Laurence Sterne,-A Sentimental Journey through France and Italy





THERE is not a more per-
plexing affair in life to me,
than to set about telling any one who
I am—for there is scarce anybody I
cannot give a better account of than
myself ; and I have often wish'd I
could do it in a single word—and
have an end of it. It was the only
time and occasion in my life I could
accomplish this to any purpose—for
Shakespear lying upon the table, and
recollection I was in his books, I
took up Hamlet, and turning imme-
diately to the grave-diggers scene in



the fifth act, I lay'd my finger upon YORICK, and advancing the book to
the Count, with my finger all the
way over the name—Me! Voici!
said I.

    Now whether the idea of poor
Yorick's skull was put out of the
Count's mind by the reality of my
own, or by what magic he could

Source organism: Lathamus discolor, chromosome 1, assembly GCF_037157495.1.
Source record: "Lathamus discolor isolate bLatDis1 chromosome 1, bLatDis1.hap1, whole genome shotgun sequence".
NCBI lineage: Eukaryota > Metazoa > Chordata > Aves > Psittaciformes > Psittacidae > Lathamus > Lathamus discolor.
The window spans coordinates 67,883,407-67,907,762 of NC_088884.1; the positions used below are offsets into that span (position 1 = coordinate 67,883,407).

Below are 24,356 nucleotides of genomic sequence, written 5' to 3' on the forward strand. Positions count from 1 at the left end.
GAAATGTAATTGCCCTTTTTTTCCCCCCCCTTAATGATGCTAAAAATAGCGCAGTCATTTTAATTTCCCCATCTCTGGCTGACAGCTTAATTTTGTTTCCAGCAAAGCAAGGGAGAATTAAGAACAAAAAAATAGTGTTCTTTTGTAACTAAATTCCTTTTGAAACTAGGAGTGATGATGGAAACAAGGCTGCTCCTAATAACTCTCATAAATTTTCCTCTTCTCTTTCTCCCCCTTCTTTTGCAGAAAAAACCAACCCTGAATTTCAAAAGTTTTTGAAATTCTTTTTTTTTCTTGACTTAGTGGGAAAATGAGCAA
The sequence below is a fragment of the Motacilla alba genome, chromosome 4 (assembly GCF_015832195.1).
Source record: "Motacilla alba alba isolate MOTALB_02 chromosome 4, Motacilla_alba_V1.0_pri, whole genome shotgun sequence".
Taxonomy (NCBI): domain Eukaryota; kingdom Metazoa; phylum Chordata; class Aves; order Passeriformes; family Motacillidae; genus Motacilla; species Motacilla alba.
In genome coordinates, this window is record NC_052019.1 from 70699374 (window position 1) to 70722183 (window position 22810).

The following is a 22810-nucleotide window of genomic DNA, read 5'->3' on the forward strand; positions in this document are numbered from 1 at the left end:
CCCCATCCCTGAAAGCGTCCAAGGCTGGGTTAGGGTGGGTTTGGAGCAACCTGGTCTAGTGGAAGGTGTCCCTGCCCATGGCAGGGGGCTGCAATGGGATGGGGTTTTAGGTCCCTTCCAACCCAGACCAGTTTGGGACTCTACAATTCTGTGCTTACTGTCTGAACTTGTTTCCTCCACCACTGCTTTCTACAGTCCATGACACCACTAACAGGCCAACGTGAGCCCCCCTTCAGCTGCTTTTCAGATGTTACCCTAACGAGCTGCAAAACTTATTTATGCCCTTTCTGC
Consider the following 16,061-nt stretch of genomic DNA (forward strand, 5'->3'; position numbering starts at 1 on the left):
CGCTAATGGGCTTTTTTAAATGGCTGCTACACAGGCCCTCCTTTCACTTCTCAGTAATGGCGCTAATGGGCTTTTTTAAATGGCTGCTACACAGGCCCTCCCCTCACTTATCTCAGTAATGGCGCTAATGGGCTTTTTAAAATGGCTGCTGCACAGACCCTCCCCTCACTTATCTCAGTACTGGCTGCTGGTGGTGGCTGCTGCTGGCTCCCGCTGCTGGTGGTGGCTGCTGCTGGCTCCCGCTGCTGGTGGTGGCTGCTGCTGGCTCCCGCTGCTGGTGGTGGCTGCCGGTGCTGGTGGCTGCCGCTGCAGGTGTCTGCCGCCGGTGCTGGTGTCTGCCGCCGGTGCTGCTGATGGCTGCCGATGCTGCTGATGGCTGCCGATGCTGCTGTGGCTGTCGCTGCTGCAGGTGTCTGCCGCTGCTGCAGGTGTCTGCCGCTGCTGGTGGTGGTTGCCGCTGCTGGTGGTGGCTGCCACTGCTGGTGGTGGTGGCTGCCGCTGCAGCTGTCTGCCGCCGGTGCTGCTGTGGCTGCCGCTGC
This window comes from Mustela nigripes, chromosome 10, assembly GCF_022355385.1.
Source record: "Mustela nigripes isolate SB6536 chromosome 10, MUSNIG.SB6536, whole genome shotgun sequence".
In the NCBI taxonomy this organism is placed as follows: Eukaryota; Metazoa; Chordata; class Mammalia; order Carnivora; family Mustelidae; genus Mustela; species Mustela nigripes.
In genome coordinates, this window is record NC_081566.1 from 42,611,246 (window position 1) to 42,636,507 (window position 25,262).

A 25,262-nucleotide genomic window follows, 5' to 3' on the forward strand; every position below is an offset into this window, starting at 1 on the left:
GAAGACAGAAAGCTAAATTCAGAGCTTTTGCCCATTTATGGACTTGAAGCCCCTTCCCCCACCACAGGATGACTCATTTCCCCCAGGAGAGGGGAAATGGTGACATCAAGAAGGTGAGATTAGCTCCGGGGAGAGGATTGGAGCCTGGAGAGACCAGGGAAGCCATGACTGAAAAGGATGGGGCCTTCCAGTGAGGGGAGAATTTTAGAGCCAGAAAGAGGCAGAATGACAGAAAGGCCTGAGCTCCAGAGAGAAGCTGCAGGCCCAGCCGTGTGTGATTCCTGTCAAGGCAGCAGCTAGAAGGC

drop a period of seven or eight hun-
dred years, makes nothing in this
account— 'tis certain the French con-
ceive better than they combine—I wonder at nothing in tis world, and
the less at this ; inasmuch as one of
the first of our own church, for whose
candour and paternal sentiments I
have the highest veneration, fell



into the same mistake in the very
same case,—" He could not bear, he
" said, to look into the sermons wrote
" by the king of Denmark's jester."
—Good my lord ! said I— but there
are two Yorick's. The Yorick your
lordship thinks of has been dead
and buried eight hundred years ago ;
he flourish'd in Horwendillus's court—
the other Yorick is myself, who have flourish'd, my lord, in no court—He
shook his head— Good God ! said I,
you might as well confound Alex-
ander the Great with Alexander the Copper-smith, my lord—'Twas all
one, he replied—

—If Alexander king of Macedon could have translated your lordship,

          F4           said


said I — I'm sure your Lordship
would not have said so.

    The poor Count de B**** fell
but into the same error

     — Et, Monsieur, est-il Yorick ? cried the Count.—Je le suis, said I.
Vous?—Moi—moi qui ai l'honneur de vous parler, Monsieur le Comte
Mon Dieu!
said he, embracing me—
Vous etes Yorick!

    The Count instantly put the Shake-
speare into his pocket, and left me alone in his room.


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